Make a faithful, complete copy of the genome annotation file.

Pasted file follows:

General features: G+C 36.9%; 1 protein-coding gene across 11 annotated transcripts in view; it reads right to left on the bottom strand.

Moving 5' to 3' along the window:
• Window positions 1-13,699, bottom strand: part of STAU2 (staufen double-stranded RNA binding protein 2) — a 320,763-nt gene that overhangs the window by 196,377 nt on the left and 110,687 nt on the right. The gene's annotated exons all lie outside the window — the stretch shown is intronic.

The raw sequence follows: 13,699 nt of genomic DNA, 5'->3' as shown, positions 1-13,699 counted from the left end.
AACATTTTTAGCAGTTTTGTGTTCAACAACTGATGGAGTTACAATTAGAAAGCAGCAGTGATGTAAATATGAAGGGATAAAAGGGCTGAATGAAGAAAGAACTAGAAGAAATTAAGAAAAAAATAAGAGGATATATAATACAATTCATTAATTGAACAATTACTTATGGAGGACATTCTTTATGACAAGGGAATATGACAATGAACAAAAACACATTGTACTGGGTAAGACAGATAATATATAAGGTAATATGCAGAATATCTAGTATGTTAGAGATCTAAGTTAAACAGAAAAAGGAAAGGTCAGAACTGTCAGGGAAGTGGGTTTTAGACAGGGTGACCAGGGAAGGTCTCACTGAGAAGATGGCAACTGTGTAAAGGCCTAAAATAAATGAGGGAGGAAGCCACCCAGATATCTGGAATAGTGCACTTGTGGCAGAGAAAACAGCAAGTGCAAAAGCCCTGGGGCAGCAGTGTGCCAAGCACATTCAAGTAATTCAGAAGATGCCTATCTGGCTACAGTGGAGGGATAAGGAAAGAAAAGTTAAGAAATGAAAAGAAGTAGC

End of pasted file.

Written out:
General features: G+C 36.9%; 1 protein-coding gene across 11 annotated transcripts in view; it reads right to left on the bottom strand.

Moving 5' to 3' along the window:
• Window positions 1-13,699, bottom strand: part of STAU2 (staufen double-stranded RNA binding protein 2) — a 320,763-nt gene that overhangs the window by 196,377 nt on the left and 110,687 nt on the right. The gene's annotated exons all lie outside the window — the stretch shown is intronic.

The raw sequence follows: 13,699 nt of genomic DNA, 5'->3' as shown, positions 1-13,699 counted from the left end.
AACATTTTTAGCAGTTTTGTGTTCAACAACTGATGGAGTTACAATTAGAAAGCAGCAGTGATGTAAATATGAAGGGATAAAAGGGCTGAATGAAGAAAGAACTAGAAGAAATTAAGAAAAAAATAAGAGGATATATAATACAATTCATTAATTGAACAATTACTTATGGAGGACATTCTTTATGACAAGGGAATATGACAATGAACAAAAACACATTGTACTGGGTAAGACAGATAATATATAAGGTAATATGCAGAATATCTAGTATGTTAGAGATCTAAGTTAAACAGAAAAAGGAAAGGTCAGAACTGTCAGGGAAGTGGGTTTTAGACAGGGTGACCAGGGAAGGTCTCACTGAGAAGATGGCAACTGTGTAAAGGCCTAAAATAAATGAGGGAGGAAGCCACCCAGATATCTGGAATAGTGCACTTGTGGCAGAGAAAACAGCAAGTGCAAAAGCCCTGGGGCAGCAGTGTGCCAAGCACATTCAAGTAATTCAGAAGATGCCTATCTGGCTACAGTGGAGGGATAAGGAAAGAAAAGTTAAGAAATGAAAAGAAGTAGC